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The Costs of Commonality: Examination of the JLTV as a Case Study

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Naval Postgraduate School Monterey United States

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In the 21st century, Major Defense Acquisition Programs MDAPs have become increasingly joint service efforts. The concept of a single materiel solution that can meet the requirements of multiple services is the fundamental principle of joint programs, with a concurrent objective of attaining economies of scale. But this trend has also led to expanding program complexities and interdependencies. The resulting cost, schedule, and performance risks often counterbalance, and potentially outweigh, the efficiencies gained through inter-service program designs. Even more important, perhaps, are the eventual, less obvious costs to attain unmet service requirements across a broader portfolio. We define these risks as the costs of commonality. Such costs are unquantified in costbenefit and cost-informed trade analyses. Thus, they remain concealed in the defense acquisition process. Additionally, in order to capture these hidden costs, we propose a unique cost-effectiveness model that examines the value of joint programs from a broader portfolio perspective. We apply this Joint Value Model to the Joint Light Tactical Vehicle JLTV program as a case study to validate the concept. We conclude from our analysis that the Joint Value Model has useful applicability for assessing value in joint and intra-service MDAPs. It provides a means for managers to evaluate cost-effectiveness in the portfolio context and compare meaningful differences among program alternatives. We recommend use of this model as a tool for program analysis at all stages of system development.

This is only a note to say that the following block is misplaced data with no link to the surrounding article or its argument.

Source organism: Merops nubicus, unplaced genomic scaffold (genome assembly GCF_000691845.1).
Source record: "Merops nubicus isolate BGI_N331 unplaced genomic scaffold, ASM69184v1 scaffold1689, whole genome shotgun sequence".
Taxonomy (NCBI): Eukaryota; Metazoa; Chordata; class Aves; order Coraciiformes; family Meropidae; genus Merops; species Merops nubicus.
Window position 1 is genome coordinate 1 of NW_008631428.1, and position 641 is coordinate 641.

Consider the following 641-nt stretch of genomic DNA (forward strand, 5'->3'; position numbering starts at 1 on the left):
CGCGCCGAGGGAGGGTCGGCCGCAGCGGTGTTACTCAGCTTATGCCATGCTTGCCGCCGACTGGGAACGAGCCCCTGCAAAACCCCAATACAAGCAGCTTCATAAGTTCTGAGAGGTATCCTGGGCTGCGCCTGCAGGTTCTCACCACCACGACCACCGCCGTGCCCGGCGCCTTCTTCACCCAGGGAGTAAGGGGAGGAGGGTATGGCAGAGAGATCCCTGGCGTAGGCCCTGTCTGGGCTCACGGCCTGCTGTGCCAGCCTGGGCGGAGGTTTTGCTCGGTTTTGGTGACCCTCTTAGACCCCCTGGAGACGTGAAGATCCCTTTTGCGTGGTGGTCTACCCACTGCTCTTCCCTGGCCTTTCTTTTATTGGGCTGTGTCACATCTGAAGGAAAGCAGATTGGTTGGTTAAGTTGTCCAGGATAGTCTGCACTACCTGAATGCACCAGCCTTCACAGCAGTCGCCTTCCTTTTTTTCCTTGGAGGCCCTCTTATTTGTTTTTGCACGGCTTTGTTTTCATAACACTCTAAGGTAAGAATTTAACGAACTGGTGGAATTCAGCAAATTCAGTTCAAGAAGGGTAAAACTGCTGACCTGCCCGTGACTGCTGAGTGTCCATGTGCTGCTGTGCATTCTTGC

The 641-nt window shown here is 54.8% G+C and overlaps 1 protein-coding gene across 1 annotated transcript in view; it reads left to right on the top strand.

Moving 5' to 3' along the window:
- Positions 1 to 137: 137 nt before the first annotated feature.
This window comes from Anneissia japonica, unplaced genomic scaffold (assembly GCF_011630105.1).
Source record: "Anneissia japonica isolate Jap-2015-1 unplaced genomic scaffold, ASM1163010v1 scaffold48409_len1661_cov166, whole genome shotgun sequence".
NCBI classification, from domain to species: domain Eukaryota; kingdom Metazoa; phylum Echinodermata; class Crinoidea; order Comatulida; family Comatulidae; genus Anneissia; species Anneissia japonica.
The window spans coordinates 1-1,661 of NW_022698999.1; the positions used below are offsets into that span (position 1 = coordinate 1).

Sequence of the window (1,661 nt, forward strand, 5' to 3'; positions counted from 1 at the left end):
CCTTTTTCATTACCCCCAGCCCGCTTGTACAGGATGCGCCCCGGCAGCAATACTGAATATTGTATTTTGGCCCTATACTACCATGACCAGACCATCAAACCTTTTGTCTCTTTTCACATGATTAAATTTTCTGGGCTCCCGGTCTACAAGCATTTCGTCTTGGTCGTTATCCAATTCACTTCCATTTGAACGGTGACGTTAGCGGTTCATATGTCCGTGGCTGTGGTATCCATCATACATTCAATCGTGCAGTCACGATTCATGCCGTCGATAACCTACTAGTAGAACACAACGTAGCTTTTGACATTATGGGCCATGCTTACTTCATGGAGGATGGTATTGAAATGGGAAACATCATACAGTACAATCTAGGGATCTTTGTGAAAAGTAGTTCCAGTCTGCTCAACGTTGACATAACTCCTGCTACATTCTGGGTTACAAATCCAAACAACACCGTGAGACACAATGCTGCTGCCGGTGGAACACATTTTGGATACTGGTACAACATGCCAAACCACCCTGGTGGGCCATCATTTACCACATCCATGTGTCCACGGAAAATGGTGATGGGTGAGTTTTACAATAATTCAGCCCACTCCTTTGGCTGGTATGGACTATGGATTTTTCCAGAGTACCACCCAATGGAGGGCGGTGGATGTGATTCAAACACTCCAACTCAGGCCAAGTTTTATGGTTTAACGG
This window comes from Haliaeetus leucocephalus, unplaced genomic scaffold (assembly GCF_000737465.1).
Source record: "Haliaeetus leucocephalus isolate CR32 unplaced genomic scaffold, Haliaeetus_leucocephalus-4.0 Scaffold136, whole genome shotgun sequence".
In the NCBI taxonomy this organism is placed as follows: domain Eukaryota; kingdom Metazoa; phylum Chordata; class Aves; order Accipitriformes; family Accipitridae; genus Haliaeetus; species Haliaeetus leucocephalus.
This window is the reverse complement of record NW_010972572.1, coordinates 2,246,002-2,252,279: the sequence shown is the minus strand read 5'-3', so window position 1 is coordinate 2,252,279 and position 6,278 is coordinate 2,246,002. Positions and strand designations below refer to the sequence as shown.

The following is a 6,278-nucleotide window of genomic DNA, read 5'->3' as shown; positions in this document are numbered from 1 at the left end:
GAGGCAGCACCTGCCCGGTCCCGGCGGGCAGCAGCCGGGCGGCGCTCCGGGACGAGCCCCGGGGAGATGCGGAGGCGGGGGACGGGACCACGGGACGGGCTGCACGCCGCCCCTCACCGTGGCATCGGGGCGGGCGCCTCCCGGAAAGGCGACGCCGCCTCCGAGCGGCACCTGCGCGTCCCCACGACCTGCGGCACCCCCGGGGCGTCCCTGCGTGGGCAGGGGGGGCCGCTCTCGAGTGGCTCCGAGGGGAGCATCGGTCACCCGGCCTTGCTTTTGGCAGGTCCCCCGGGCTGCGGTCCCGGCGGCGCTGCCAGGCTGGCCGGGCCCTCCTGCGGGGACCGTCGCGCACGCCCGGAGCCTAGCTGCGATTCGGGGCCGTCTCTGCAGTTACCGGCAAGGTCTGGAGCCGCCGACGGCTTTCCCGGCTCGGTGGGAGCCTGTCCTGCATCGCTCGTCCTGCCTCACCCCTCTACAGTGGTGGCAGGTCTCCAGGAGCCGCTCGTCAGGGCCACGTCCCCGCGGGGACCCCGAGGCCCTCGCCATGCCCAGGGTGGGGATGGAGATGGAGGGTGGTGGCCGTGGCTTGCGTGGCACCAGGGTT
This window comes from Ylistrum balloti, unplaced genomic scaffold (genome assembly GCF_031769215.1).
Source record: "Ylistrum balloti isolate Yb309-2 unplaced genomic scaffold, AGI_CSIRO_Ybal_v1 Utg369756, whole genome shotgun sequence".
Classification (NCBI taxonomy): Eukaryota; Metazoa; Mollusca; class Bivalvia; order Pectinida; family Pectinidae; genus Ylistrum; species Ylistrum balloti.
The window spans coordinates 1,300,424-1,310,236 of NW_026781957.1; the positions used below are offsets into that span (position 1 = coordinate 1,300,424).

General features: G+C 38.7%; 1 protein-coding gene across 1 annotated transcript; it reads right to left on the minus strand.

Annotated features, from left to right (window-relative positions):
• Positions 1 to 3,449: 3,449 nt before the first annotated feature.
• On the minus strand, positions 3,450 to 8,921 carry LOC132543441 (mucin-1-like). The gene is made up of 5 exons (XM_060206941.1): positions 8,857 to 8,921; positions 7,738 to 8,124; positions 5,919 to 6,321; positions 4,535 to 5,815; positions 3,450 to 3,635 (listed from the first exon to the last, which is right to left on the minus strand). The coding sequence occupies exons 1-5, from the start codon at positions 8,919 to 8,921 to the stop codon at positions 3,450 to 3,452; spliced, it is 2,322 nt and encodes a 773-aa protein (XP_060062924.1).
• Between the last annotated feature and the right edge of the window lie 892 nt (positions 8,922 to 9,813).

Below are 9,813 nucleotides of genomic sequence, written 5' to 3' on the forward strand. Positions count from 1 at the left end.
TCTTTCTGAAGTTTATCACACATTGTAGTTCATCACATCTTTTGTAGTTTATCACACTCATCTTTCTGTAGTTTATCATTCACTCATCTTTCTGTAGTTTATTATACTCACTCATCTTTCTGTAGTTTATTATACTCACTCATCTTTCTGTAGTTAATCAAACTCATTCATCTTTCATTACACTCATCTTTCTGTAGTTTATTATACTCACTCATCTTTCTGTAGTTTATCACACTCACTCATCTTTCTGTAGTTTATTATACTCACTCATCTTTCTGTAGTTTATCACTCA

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Technical Report



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